Only for readers who want to follow the Yellow Brick Road into Sweet Valley High

READ REVIEW

BEWITCHED IN OZ

In an Oz where magic has been outlawed, a group of teens seeks to practice their talents freely.

Zerie has superspeed, Vashti can levitate things, and Tabitha can make herself disappear. Later, they discover that Brink, that cute Ned Springer’s dorky little brother, can cast illusions. They practice in secret, as discovery would lead to submersion in the Water of Oblivion, Ozma’s penalty for the illegal use of magic. When the Winged Monkeys apprehend Tabitha to take her to Ozma, Zerie, Vashti and Brink head to Glinda’s palace with the fitful guidance of the Glass Cat in the hope that she will take their side. Burns’ foray into the Oz mythos is an uneasy blend of Baum canon and vapid teen series fiction. Burns’ introduction of a pair of sweethearts, one a Flutterbudget and the other a Rigmarole, is a real treat, and her sense of geography is as goofily arbitrary as Baum’s. But her protagonists are 16, somewhat older than Baum’s Dorothy, and one tiresome subplot involves Zerie and Vashti’s mutual crush on Ned; the question of who “likes” whom is plumbed so often the book begins to feel like a middle school cafeteria. The plot itself—teens fighting for self-actualization in the face of Ozma’s tyranny—rings inherently false, with insufficient back story to justify it.

Only for readers who want to follow the Yellow Brick Road into Sweet Valley High . (Fantasy. 10-14)

Pub Date: Aug. 1, 2014

ISBN: 978-1-62370-129-1

Page Count: 256

Publisher: Capstone Young Readers

Review Posted Online: June 10, 2014

Kirkus Reviews Issue: July 1, 2014

Did you like this book?

No Comments Yet

DRAMA

From award winner Telgemeier (Smile, 2010), a pitch-perfect graphic novel portrayal of a middle school musical, adroitly capturing the drama both on and offstage.

Seventh-grader Callie Marin is over-the-moon to be on stage crew again this year for Eucalyptus Middle School’s production of Moon over Mississippi. Callie's just getting over popular baseball jock and eighth-grader Greg, who crushed her when he left Callie to return to his girlfriend, Bonnie, the stuck-up star of the play. Callie's healing heart is quickly captured by Justin and Jesse Mendocino, the two very cute twins who are working on the play with her. Equally determined to make the best sets possible with a shoestring budget and to get one of the Mendocino boys to notice her, the immensely likable Callie will find this to be an extremely drama-filled experience indeed. The palpably engaging and whip-smart characterization ensures that the charisma and camaraderie run high among those working on the production. When Greg snubs Callie in the halls and misses her reference to Guys and Dolls, one of her friends assuredly tells her, "Don't worry, Cal. We’re the cool kids….He's the dork." With the clear, stylish art, the strongly appealing characters and just the right pinch of drama, this book will undoubtedly make readers stand up and cheer.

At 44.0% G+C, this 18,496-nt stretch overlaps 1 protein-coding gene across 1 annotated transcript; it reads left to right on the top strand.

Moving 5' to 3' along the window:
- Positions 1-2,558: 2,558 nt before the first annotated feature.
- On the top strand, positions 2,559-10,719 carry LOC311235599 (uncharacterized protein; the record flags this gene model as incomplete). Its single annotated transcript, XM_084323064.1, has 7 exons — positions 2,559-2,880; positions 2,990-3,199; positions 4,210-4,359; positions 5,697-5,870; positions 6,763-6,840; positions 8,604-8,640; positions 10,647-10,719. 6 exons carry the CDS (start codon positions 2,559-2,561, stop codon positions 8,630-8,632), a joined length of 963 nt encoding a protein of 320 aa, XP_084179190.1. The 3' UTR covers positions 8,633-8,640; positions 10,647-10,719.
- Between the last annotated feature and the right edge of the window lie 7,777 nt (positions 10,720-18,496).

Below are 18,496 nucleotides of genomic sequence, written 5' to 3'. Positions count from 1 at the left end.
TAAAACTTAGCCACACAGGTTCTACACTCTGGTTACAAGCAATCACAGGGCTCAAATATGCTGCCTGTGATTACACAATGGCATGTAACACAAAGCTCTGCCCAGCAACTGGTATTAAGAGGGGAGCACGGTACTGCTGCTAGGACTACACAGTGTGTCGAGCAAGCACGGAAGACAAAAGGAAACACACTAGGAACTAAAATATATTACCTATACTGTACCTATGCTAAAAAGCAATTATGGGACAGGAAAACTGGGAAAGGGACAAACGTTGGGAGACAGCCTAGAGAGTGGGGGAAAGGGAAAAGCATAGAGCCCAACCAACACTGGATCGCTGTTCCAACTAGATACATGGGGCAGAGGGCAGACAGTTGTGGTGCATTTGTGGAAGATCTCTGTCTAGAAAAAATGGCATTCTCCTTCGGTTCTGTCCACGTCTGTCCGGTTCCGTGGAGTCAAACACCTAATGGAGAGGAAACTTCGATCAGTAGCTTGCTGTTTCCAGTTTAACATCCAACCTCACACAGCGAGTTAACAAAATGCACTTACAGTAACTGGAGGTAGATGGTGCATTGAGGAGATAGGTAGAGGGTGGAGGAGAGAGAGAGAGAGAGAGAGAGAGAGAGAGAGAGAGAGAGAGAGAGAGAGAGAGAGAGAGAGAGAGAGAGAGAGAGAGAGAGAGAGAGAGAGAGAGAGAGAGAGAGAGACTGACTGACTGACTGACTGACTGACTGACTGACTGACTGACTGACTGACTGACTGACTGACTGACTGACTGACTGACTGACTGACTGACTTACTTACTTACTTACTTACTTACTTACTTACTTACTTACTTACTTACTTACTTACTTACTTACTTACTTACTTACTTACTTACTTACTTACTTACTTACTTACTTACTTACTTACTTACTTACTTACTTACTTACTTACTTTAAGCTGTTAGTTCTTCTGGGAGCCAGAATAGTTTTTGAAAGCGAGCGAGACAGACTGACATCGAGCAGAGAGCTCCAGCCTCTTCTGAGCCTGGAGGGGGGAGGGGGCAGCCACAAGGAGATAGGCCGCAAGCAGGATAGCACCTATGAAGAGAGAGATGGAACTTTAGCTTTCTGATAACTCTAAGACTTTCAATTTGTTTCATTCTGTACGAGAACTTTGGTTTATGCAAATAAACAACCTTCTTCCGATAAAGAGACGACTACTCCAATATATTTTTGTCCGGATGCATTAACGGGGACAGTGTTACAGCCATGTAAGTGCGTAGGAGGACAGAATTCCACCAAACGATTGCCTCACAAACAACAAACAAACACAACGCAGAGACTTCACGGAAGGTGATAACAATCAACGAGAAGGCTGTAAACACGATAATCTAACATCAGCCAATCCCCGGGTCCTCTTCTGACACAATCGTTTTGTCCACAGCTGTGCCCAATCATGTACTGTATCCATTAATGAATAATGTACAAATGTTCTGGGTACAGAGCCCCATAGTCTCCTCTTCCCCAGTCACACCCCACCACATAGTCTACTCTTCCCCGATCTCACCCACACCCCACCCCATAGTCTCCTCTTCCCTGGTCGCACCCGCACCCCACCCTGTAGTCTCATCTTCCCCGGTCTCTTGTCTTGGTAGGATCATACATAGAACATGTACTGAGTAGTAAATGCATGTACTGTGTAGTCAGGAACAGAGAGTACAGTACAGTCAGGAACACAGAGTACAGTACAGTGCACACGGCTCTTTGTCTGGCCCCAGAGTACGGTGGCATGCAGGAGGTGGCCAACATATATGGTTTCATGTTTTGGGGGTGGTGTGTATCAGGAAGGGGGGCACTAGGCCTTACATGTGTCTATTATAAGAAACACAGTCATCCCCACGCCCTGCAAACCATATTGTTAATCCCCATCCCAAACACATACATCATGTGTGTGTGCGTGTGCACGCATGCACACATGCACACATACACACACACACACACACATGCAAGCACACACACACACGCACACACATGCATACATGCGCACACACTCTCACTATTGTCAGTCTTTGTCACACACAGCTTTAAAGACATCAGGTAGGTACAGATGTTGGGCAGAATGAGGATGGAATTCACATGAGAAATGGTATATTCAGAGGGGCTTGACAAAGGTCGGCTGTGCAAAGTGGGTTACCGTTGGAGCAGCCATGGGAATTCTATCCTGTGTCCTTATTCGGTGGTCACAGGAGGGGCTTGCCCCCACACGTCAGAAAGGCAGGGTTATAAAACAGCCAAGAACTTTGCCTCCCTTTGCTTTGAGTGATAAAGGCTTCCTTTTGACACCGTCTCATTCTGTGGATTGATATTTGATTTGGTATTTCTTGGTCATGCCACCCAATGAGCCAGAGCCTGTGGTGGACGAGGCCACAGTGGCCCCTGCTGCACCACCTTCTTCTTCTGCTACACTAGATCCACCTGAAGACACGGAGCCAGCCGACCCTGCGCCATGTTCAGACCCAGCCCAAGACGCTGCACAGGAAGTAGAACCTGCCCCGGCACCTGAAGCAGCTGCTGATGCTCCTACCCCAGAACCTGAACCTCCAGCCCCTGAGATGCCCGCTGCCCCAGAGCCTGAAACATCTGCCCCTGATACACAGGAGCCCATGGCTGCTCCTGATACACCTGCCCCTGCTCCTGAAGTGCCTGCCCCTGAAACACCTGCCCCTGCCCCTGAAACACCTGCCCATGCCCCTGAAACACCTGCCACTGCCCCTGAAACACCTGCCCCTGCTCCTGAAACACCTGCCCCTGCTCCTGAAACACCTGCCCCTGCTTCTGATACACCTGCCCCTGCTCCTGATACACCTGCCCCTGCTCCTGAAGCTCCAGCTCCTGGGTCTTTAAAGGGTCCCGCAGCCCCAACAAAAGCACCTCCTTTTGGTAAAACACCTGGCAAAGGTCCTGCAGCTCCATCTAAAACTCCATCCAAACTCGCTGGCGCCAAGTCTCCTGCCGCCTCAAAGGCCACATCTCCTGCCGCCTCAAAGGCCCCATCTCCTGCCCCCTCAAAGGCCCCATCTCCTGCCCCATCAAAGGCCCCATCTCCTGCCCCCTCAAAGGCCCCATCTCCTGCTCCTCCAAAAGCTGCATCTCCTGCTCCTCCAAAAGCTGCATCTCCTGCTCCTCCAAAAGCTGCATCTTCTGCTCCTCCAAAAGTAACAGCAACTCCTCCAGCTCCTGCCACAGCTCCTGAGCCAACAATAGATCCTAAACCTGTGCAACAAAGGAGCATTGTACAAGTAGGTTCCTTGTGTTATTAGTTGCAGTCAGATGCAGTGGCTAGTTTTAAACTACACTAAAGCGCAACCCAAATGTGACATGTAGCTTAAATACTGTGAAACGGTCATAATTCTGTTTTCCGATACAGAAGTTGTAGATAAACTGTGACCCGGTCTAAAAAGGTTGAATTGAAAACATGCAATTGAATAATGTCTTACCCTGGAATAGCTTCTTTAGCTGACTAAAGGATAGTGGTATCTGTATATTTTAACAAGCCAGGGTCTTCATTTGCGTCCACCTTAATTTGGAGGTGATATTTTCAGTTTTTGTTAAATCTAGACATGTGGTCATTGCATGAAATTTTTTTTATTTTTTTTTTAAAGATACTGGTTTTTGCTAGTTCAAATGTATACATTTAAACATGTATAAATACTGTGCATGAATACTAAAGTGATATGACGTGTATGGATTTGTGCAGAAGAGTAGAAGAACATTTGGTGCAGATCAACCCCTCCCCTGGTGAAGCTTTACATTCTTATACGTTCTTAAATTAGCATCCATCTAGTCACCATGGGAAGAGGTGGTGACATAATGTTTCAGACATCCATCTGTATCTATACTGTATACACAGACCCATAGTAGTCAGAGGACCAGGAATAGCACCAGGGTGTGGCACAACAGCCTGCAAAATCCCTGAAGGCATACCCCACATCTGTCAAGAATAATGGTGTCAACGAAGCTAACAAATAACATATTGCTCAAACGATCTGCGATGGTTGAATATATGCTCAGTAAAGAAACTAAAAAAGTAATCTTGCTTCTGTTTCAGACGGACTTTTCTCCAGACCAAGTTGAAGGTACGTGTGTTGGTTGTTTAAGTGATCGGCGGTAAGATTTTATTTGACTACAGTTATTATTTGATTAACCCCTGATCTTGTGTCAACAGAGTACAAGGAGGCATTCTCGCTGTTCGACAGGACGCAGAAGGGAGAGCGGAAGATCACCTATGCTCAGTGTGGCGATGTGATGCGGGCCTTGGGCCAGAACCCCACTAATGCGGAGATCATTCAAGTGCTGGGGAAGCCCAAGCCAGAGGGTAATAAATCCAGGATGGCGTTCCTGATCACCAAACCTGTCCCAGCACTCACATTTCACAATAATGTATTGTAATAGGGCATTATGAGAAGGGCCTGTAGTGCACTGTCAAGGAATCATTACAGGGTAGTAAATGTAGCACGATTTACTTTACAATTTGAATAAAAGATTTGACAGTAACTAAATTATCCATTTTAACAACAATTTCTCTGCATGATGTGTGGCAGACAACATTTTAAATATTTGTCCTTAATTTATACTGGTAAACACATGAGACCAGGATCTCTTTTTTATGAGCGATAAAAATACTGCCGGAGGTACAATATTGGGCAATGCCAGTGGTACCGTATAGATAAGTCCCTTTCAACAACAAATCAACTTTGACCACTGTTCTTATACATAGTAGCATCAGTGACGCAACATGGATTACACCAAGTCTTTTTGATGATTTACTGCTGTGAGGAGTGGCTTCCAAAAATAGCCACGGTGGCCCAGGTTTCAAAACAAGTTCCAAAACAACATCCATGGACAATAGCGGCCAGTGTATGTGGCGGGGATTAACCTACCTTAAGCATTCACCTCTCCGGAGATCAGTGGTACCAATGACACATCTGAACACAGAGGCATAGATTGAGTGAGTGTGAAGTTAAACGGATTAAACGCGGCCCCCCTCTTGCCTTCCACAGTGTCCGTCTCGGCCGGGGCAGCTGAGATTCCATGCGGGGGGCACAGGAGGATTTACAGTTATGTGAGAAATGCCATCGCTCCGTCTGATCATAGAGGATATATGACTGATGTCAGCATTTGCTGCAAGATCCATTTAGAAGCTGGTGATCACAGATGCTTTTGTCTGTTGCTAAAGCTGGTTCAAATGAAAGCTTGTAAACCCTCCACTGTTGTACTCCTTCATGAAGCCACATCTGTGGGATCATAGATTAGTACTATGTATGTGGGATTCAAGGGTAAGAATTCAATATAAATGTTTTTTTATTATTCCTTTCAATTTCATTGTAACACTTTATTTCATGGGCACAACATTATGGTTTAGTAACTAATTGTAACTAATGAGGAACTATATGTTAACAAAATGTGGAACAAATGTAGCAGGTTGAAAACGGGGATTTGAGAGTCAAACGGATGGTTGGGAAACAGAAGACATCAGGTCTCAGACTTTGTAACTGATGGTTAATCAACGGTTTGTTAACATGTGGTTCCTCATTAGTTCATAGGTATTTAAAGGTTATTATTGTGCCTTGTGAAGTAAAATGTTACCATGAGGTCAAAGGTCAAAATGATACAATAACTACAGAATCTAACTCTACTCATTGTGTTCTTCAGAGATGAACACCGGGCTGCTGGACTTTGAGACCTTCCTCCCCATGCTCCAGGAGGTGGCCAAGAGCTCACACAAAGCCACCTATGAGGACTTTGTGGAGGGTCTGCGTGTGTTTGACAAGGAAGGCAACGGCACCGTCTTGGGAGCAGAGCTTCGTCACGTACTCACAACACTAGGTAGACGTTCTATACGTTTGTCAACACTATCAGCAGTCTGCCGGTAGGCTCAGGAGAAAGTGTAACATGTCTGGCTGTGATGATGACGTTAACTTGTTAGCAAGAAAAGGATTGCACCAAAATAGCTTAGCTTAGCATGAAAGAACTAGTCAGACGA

Brava!  (Graphic fiction. 10-14)

Pub Date: Sept. 1, 2012

ISBN: 978-0-545-32698-8

Page Count: 240

Publisher: Graphix/Scholastic

Review Posted Online: July 22, 2012

Kirkus Reviews Issue: Aug. 1, 2012

Did you like this book?

No Comments Yet

An endearing protagonist runs the first, fast leg of Reynolds' promising relay.

Our Verdict

  • Our Verdict
  • GET IT

Google Rating

  • google rating
  • google rating
  • google rating
  • google rating
  • google rating
  • Kirkus Reviews'
    Best Books Of 2016

  • New York Times Bestseller

  • National Book Award Finalist

GHOST

From the Track series , Vol. 1

Castle “Ghost” Cranshaw feels like he’s been running ever since his dad pulled that gun on him and his mom—and used it.

His dad’s been in jail three years now, but Ghost still feels the trauma, which is probably at the root of the many “altercations” he gets into at middle school. When he inserts himself into a practice for a local elite track team, the Defenders, he’s fast enough that the hard-as-nails coach decides to put him on the team. Ghost is surprised to find himself caring enough about being on the team that he curbs his behavior to avoid “altercations.” But Ma doesn’t have money to spare on things like fancy running shoes, so Ghost shoplifts a pair that make his feet feel impossibly light—and his conscience correspondingly heavy. Ghost’s narration is candid and colloquial, reminiscent of such original voices as Bud Caldwell and Joey Pigza; his level of self-understanding is both believably childlike and disarming in its perception. He is self-focused enough that secondary characters initially feel one-dimensional, Coach in particular, but as he gets to know them better, so do readers, in a way that unfolds naturally and pleasingly. His three fellow “newbies” on the Defenders await their turns to star in subsequent series outings. Characters are black by default; those few white people in Ghost’s world are described as such.

An endearing protagonist runs the first, fast leg of Reynolds' promising relay. (Fiction. 10-14)

Pub Date: Aug. 30, 2016

ISBN: 978-1-4814-5015-7

Page Count: 192

Publisher: Caitlyn Dlouhy/Atheneum

Review Posted Online: July 20, 2016

Kirkus Reviews Issue: Aug. 1, 2016

Did you like this book?

No Comments Yet
more